Settled by successive waves of arrivals during the last 10,000 years, various estimates of the native population range from 100,000 to 300,000. The Indigenous peoples of California included more than 70 distinct groups of Native Americans, ranging from large, settled populations living on the coast to groups in the interior. California groups were diverse in their organization with bands, villages. Trade and military alliances fostered many social and economic relationships among the diverse groups, the first European effort to explore the coast as far north as the Russian River was a Spanish sailing expedition, led by Portuguese captain Juan Rodríguez Cabrillo, in 1542. Some 37 years English explorer Francis Drake explored and claimed a portion of the California coast in 1579. Spanish traders made unintended visits with the Manila galleons on their trips from the Philippines beginning in 1565
Quercus kelloggii, the California black oak, known as simply black oak, or Kellogg oak, is an oak in the red oak section, native to western North America. It is a relative of the black oak found in eastern. California black oak is a tree growing in mixed evergreen forests, oak woodlands. California black oak is distributed along foothills and lower mountains of California and it is found from Lane County, south through the Cascade Range, the Sierra Nevada, and the Coast and Peninsular ranges to San Diego County and into Baja California. The tree occurs in pure or mixed stands, pure stands usually indicate sites unfavorable to conifer growth or recurring disturbance such as fire or logging activities. The tree can grow in many types of soils, but it is important that the soil be well-drained, Quercus kelloggii typically grows from 9–25 m in height and from 0. 3–1.4 m in diameter. Large trees may exceed 36 m in height and 1.6 m diameter, the species grows in shrubby scrub-oak form on poor sites.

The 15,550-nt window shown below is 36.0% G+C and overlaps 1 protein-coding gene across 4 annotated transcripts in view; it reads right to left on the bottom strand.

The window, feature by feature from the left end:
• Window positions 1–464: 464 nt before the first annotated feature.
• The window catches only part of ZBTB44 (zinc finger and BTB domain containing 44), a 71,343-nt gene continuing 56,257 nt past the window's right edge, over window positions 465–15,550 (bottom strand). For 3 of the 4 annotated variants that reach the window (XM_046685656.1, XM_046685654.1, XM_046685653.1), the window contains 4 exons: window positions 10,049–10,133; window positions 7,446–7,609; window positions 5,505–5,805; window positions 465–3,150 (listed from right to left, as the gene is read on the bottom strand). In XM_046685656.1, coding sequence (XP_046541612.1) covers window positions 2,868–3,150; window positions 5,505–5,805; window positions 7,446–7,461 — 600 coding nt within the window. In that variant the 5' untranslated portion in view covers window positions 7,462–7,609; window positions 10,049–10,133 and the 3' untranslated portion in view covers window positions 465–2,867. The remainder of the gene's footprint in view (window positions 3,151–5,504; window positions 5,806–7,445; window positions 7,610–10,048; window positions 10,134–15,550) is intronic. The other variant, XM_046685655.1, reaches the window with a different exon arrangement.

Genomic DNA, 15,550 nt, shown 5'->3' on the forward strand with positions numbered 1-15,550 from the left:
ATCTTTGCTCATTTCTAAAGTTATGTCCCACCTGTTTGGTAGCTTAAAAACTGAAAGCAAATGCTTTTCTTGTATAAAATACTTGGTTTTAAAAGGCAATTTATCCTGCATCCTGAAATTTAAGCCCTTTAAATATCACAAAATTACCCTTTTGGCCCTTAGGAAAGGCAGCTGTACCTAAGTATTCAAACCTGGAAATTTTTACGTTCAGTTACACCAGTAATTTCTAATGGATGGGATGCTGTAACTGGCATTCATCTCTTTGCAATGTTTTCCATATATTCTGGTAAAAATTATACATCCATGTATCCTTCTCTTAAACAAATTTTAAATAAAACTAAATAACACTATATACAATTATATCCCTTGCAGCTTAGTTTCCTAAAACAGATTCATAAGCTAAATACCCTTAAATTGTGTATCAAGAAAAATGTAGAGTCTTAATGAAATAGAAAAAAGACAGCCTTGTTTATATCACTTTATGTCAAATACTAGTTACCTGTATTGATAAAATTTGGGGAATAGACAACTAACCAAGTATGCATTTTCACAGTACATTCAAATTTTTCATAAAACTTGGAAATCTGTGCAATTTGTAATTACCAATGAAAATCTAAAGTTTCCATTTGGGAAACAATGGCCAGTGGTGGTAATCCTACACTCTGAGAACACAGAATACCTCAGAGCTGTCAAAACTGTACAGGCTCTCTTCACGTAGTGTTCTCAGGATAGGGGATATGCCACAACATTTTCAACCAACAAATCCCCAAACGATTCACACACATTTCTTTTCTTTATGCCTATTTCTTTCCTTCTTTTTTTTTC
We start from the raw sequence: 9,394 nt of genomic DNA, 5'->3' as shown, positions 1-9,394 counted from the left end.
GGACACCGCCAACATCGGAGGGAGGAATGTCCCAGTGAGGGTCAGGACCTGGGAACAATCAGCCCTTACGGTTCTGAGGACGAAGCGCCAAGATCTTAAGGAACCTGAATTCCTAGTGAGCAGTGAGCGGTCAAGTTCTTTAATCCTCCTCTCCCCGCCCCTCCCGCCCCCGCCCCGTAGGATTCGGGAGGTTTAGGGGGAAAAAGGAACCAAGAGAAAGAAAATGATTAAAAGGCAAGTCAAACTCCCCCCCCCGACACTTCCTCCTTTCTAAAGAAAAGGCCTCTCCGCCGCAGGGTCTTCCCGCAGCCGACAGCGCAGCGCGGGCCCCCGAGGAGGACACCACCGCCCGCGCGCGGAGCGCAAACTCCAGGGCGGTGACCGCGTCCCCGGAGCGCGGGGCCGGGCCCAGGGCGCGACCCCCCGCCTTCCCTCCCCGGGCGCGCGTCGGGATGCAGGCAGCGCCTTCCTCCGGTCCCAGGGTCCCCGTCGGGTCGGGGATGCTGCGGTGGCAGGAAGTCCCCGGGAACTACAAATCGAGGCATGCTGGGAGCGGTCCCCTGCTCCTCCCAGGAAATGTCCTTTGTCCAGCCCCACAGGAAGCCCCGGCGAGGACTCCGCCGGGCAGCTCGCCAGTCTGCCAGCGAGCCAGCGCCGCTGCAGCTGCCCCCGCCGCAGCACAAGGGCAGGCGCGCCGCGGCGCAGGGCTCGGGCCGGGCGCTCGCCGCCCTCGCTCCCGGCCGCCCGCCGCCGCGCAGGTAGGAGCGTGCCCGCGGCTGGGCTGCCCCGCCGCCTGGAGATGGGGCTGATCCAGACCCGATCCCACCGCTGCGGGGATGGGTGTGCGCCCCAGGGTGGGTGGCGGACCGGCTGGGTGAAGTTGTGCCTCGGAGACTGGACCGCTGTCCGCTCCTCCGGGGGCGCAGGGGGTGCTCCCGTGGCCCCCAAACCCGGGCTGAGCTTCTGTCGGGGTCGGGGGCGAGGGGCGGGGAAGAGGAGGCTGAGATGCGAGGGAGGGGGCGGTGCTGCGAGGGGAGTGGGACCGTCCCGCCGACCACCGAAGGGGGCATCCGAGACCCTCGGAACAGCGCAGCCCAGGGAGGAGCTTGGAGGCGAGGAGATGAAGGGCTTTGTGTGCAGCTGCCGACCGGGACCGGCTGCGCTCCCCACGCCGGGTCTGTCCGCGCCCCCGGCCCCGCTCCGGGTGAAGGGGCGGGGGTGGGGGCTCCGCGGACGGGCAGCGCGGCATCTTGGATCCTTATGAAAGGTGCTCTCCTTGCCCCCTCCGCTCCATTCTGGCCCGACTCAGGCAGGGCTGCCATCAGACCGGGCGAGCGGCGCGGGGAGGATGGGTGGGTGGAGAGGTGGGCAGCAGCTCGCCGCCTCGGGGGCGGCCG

In open areas the crown is broad and rounded, with lower branches nearly touching the ground or forming a browse line, in closed stands, the crown is narrow and slender in young trees and irregularly broad in old trees. Trunks are usually free of branches on the lower 6–12 m in closed stands, trunks are often forked, and usually decayed and hollow in older trees. The bark is thin and smooth in young trees, becoming thick and this oak grows from one to several vertical roots which penetrate to bedrock, with large, laterally spreading roots extending off from vertical ones. It has a number of surface roots, acorns are relatively large in this species, from 2. 5–3 cm long and 1. 5–1.8 cm wide. The deeply lobed leaves are typically 10–20 cm long, while individual trees generally have a lifespan between 100 and 200 years, California black oak can live up to 500 years of age. The tree reproduces when its acorns sprout to form seedlings and it reproduces vegetatively with new growth sprouting from the root crown after the tree is top-killed by wildfire, frost, or other events.